Modern apartment buildings in a green residential area in the city

The housing market will emerge from the Covid-19 recovery damaged, with a weaker labour market and other economic factors creating challenges over the coming 12 to 18 months, says a report from CIBC Economics.

“In the coming few quarters, housing activity will dance to the volatile tune of economic activity,” wrote Benjamin Tal and Katherine Judge, authors of the report.

The Bank of Canada’s efforts to lower borrowing costs and create liquidity are bringing mortgage rates down, they wrote, “but the cost of borrowing is always secondary in an environment of low confidence, increased unemployment, and slower income growth.”

Government shutdowns have “basically frozen” the retail market, with Toronto sales down 69% year over year as of the first few weeks of April, and new listings down 64%.

Even as the economy starts to return to normal next year, the housing market will face downward pressure on prices. A softer labour market and weaker investment activity will reduce demand, and forced sales will add to supply, likely offsetting the impact of fewer new units, the report said.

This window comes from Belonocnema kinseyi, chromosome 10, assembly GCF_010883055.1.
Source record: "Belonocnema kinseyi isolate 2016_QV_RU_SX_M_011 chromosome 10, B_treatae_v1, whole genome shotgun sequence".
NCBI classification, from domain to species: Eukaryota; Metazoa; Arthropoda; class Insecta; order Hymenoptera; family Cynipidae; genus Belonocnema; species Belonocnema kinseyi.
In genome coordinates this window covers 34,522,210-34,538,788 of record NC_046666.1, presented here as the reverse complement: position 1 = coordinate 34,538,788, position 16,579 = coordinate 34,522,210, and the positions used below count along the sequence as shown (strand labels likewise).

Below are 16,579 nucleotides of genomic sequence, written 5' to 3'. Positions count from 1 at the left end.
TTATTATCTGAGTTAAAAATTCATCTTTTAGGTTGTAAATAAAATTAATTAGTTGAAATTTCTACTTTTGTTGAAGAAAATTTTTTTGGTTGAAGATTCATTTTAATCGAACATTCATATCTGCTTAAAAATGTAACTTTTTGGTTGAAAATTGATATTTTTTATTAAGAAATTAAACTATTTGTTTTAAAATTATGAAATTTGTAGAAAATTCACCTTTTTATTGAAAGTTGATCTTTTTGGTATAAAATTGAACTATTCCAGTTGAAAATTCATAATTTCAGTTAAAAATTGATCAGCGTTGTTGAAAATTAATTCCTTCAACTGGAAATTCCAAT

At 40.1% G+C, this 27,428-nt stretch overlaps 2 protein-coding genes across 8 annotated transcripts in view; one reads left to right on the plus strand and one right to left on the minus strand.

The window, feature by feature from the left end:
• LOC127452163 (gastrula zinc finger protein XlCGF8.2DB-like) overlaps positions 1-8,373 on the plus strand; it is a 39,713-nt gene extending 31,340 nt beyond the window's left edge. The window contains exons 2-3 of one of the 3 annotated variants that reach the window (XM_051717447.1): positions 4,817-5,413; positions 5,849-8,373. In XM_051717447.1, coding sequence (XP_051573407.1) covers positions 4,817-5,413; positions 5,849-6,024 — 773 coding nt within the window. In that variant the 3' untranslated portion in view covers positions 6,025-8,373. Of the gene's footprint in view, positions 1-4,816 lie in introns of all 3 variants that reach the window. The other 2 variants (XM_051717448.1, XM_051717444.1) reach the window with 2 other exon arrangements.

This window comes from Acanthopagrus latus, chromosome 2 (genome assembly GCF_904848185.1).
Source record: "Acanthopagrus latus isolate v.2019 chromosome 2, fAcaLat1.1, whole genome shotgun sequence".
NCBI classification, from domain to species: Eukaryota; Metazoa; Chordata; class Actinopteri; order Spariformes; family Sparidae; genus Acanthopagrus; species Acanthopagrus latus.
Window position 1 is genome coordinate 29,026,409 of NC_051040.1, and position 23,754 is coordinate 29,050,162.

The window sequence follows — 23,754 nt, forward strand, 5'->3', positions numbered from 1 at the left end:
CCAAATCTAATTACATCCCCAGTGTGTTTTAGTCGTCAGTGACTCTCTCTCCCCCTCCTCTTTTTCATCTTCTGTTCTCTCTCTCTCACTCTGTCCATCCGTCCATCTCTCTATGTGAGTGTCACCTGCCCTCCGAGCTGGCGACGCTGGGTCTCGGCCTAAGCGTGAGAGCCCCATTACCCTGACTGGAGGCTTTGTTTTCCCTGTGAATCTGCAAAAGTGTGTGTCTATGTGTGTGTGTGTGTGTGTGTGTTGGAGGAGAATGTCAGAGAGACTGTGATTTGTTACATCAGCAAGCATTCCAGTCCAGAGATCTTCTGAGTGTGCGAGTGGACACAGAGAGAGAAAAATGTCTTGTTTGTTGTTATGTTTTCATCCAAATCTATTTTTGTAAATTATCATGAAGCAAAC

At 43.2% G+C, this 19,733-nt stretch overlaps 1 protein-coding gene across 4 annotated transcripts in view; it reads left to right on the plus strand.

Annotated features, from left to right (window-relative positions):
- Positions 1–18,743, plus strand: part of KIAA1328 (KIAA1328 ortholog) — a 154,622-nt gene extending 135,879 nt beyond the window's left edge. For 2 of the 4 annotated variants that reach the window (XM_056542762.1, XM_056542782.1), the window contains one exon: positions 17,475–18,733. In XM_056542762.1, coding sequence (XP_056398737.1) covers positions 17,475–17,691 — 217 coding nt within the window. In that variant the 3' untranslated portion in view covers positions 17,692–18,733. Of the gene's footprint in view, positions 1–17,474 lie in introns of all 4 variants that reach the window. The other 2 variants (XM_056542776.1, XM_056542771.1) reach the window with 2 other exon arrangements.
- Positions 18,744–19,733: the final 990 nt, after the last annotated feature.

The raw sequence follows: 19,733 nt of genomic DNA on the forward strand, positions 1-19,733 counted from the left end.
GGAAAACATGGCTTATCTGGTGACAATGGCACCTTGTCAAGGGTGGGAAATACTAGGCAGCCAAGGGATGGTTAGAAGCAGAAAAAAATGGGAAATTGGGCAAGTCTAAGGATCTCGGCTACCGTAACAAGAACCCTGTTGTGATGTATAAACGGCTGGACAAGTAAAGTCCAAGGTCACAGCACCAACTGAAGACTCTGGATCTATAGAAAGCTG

“Overall, as the fog clears, we expect to see average prices 5%–10% lower relative to 2019 levels, with high-cost units in the high-rise segment of the market seeing the most notable price declines.”

Housing starts are expected to fall from more than 200,000, annualized, before the crisis, to around 70,000 in the second quarter, rebounding “with some luck” to 100,000 in Q3.

Canadians’ high levels of household debt will add to the shock from job losses and lead to more mortgages in arrears, the report said. Mortgage payment deferrals will push the deterioration to next year.

“By 2021, however, as the unemployment rate stabilizes at north of 8%, we expect to see the arrears rate rise to just below 0.4%,” the report said.

Read the full report here.